In Memoriam John Hughes

Dear Friends,

We at St Michael’s are shocked and devastated at the death of Rev Dr John Hughes, Dean of Chapel at Jesus College, Cambridge, aged 35, in a car accident last Sunday.

We extend our prayers and sympathy to John’s family and many friends at this tragic loss. We shall sing Vespers for the Dead in memory of Fr John Hughes at 6pm tonight 1st July in St Michael’s.

Vespers John Hughes small

(Over two dozen attended at short notice and Psalms 116, 120, 121, 138 & 146 were sung.)

John Hughes came to the Parish of St David with St Michael & All Angels, Exeter, as our Curate in 2005. He was ordained Priest on this day eight years ago in Ottery St Mary and celebrated his first Mass here in St Michael’s.

Hugely loved and admired as a pastor and preacher, John had a mind that could think and articulate the deep issues in theology and society, and also a heart with time and love for each person he met, as so many of us know and remember. John was one of the most Christ-like people I have known. Leaving for Cambridge in 2009, he returned to Exeter to take Weddings, and to give a St Michael’s Lecture in September 2012 entitled ‘What do the Pope and the Archbishop say about the Economic Crisis?’


David Beadle writes, “During his time as Curate he coordinated the St Michael’s Lectures. He was a huge gift to the Parish, to which he devoted great time and energy, to his very wide circle of friends and acquaintances, and to his field in academia.”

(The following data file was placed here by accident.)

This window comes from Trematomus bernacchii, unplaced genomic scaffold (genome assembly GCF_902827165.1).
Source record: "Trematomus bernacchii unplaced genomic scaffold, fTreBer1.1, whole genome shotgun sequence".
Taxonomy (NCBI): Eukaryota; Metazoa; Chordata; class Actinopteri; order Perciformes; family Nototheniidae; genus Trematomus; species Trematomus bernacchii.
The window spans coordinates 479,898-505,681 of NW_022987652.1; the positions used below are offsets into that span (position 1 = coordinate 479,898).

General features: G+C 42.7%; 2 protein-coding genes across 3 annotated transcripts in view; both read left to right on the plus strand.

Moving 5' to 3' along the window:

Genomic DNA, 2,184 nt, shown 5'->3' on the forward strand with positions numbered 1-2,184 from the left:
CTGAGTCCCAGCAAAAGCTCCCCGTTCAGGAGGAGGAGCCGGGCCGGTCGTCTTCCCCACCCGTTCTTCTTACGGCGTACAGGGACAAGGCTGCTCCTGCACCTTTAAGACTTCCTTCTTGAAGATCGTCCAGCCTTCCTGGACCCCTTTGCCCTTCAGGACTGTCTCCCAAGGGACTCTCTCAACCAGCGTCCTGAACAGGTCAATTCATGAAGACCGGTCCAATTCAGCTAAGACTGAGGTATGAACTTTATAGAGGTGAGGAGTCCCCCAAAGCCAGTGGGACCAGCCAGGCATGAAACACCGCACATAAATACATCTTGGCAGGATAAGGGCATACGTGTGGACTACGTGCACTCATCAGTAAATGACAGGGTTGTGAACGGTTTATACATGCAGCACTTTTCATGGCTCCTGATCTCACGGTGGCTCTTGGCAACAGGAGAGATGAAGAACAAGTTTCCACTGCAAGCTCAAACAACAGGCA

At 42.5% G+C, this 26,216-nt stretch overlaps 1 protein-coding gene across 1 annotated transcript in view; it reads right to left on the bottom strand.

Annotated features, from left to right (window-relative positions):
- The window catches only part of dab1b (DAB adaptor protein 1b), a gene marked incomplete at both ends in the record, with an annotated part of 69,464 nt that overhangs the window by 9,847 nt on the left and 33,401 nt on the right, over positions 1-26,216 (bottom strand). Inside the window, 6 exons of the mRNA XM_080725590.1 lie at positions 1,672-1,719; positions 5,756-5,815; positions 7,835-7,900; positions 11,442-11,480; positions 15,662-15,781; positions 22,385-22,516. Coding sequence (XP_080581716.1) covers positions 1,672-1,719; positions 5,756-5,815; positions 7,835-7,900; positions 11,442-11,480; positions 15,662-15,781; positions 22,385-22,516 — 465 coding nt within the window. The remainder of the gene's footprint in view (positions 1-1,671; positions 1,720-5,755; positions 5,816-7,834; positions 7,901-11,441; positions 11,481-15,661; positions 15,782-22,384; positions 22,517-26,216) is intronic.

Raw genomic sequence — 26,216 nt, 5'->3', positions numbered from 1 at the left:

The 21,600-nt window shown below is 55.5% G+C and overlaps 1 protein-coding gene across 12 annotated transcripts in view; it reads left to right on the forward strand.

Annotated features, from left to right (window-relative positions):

Richard Parker, Warden at St Michael’s, says, “I am devastated to have to report the death, in a motoring accident, of our beloved friend and priest Fr. John Hughes. He was one of the kindest and loveliest men I have ever met, and one of the brightest hopes of our church. May he rest in peace and rise in glory.”

Among the many reports and tributes, here is a Cambridge link “Jesus mourn” and locally “Express&Echo” “Mid Devon Gazette”

And if I may re-post two more that speak for all of us. Jana Howlett said: “John was a born pastor: enquiring, understanding, compassionate. He communicated this, as well as his enormous enjoyment of life, to all who met him. This is such a shock to all of us who knew him and worked with him.” Tom Bradshaw added: “The premature death of a person as kind, thoughtful, intelligent, modest and warm as John is hugely sad and I am deeply shocked.”

John Hughes taught philosophy, ethics, doctrine, and social thought in the Faculty of Divinity, University of Cambridge. He had studied Theology in Cambridge and Oxford, completing his PhD on nineteenth and twentieth century Romantic and Marxist philosophies of labour, published as ‘The End of Work: Theological Critiques of Capitalism’ (Blackwell, 2007). He trained for ministry at Westcott House, Cambridge. He edited a collection of sermons ‘The Unknown God: Responding to the New Atheists’ (SCM Press, 2013), and had recently written and spoken about the renewed interest in Civil Society and Roman Catholic and Anglican Social Teaching, particularly in relation to the Economic Crisis. He was part of a project on Anglican Social Thought organised by the Mission and Public Affairs Division of the Archbishops’ Council.

The whole Church has tragically lost one of its brightest and best teachers and priests. Requiescat in pace.